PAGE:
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State lawmakers agreed to create special exemptions from animal cruelty laws for farmers and ranchers despite complaints that it would ease penalties on those who abuse and beat farm animals to death.
Attorneys for immigrant rights groups asked the U.S. Supreme Court Monday to rebuff a last-ditch attempt by the state to start prosecuting people for harboring and transporting those not in the country legally.
Incoming Gilbert Public Schools Superintendent Christina Kishimoto officially signed a contract that will pay her at least $200,000 per year on the same night the district’s governing board hired its second interim superintendent since July.
An attorney for a California divorce lawyer accused of murder in Arizona says he expects that his client will get released from jail early next week in response to a judge's decision that threw out a jury's guilty verdict in the case and ordered a new trial.
Former House Speaker Joe Lane, whose political career was cut short in the wake of the impeachment of Gov. Evan Mecham, died Thursday in Tucson.
On March 4, career criminal William Thornton, who was wanted by police for an outstanding felony warrant and was a suspect in an attempted murder, shot and killed Phoenix Police Detective John Hobbs during an attempt to arrest him. A second detective was seriously wounded.
Planned Parenthood and a Tucson gynecologist are asking a federal judge to block new rules that will sharply restrict ability to perform abortions using drugs instead of surgery.
Three out of four Arizonans support the right of gays to at least form civil unions, if not to wed outright.
A former boyfriend of an Arizona woman accused of fatally bludgeoning her husband with a hammer testified Monday that he repeatedly loaned her money, even in the weeks after she was arrested in the attack.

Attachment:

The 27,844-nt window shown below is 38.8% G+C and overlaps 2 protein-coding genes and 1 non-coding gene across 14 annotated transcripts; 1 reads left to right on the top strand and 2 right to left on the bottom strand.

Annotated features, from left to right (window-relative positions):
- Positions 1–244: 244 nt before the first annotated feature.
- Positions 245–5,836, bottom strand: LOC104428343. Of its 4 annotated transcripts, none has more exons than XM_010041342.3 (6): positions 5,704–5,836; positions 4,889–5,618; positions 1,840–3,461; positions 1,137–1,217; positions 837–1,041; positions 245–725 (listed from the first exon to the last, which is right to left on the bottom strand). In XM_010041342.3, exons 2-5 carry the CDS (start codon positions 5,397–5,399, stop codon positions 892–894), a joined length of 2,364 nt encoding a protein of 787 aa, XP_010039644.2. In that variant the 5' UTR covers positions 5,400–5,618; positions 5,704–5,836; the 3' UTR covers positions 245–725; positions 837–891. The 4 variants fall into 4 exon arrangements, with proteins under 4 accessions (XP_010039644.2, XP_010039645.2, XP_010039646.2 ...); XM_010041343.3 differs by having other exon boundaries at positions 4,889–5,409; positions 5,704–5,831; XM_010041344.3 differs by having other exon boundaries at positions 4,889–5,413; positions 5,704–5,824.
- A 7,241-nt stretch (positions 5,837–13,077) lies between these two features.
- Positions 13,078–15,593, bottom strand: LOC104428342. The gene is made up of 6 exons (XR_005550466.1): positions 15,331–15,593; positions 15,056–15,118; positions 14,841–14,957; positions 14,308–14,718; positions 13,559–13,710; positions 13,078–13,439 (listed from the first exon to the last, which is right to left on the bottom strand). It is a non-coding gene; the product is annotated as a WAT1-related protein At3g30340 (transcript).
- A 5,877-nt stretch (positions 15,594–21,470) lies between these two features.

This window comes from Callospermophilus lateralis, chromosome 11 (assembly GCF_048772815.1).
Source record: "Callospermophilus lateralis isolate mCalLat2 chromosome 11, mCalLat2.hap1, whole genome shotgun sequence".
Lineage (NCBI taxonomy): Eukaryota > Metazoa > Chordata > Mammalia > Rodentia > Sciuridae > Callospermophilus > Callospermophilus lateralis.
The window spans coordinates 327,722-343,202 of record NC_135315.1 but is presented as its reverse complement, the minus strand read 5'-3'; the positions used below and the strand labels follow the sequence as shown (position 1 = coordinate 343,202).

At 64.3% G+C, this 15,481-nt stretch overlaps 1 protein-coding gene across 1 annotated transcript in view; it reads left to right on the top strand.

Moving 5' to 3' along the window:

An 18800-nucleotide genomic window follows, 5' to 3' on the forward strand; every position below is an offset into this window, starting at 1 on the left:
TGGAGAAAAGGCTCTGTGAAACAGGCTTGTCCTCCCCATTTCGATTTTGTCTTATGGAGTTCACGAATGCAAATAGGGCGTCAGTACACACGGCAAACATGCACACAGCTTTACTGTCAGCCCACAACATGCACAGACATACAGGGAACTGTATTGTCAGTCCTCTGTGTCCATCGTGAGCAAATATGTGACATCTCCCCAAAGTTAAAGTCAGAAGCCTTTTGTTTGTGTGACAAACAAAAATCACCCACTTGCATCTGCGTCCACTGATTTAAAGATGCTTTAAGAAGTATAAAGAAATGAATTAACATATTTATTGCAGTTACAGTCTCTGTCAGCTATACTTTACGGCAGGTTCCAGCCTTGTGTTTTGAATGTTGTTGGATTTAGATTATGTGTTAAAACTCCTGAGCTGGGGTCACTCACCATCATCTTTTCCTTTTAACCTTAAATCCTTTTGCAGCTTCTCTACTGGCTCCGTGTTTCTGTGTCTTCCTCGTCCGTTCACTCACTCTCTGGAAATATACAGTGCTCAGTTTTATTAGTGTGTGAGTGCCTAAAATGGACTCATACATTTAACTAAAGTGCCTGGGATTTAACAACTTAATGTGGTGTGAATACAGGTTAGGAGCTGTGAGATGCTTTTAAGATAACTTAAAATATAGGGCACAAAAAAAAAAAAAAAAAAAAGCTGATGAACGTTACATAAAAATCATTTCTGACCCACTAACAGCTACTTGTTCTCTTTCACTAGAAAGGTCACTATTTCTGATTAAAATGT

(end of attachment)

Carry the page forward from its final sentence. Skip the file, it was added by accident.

Absent a federal court order, Arizonans may not get to cast their ballots this year for any Green Party candidates.
NEW YORK — Six years ago, Matthew McConaughey was starring in a movie called "Surfer, Dude," a film about as good as its title implies. He played a shirtless surfer plunged into an existential crises when his good luck with waves runs out.
As the veto of SB 1062 proved, not everything that the Center for Arizona policy wants gets enacted. But the organization also has sometimes – though not often – found itself railing unsuccessfully against legislative support for changes in law.
Despite the gubernatorial veto of legislation billed as promoting religious freedom, the Center for Arizona Policy has a long history of getting lawmakers and governors – at least Republican governors – to do what it wants.
Saying it will protect students from “maniacal, homicidal” killers, a House panel voted Wednesday to let schools designate one employee at each site have access to have a gun.
Arizona Gov. Jan Brewer was holding a series of private meetings Wednesday with opponents and proponents of legislation adding protections for people who assert their religious beliefs in refusing service to gays, a proposal that has focused national attention on the state as business groups, gay rights supporters and even many fellow Republicans urged her to use her veto power.
The hype and rhetoric on both sides of SB 1062 now awaiting action by Gov. Jan Brewer may disguise the fact the measure does far less than some have suggested.
An attorney for the state wants a judge to throw out a bid by several gay couples to allow them to marry.
The U.S. Supreme Court refused to consider a move to resurrect an Arizona law that would have disqualified abortion providers from receiving public funding for other medical services.
Arizona cannot cut off family planning funding to Planned Parenthood simply because the organization also provides abortions, the U.S. Supreme Court ruled Monday.
Arizona voters have a constitutional right to wrest control of drawing congressional boundaries from the state Legislature, a federal court ruled late Friday.
A special tribunal based in Rome has determined former Mesa Rev. Jack Spaulding committed sins against the Sixth Commandment and recommended removing Spaulding from the priesthood.
PRESCOTT VALLEY – The demons have been quieted.
The effects of SB 1062 on gays may depend on where people live and work.
WASHINGTON — Should shoppers turn off their smartphones when they hit the mall? Or does having them on lead to better sales or shorter lines at the cash register?
SALT LAKE CITY — A mother upset about "indecent" T-shirts on display at a Utah mall found a quick if not especially convenient way to remove them: She bought every last one.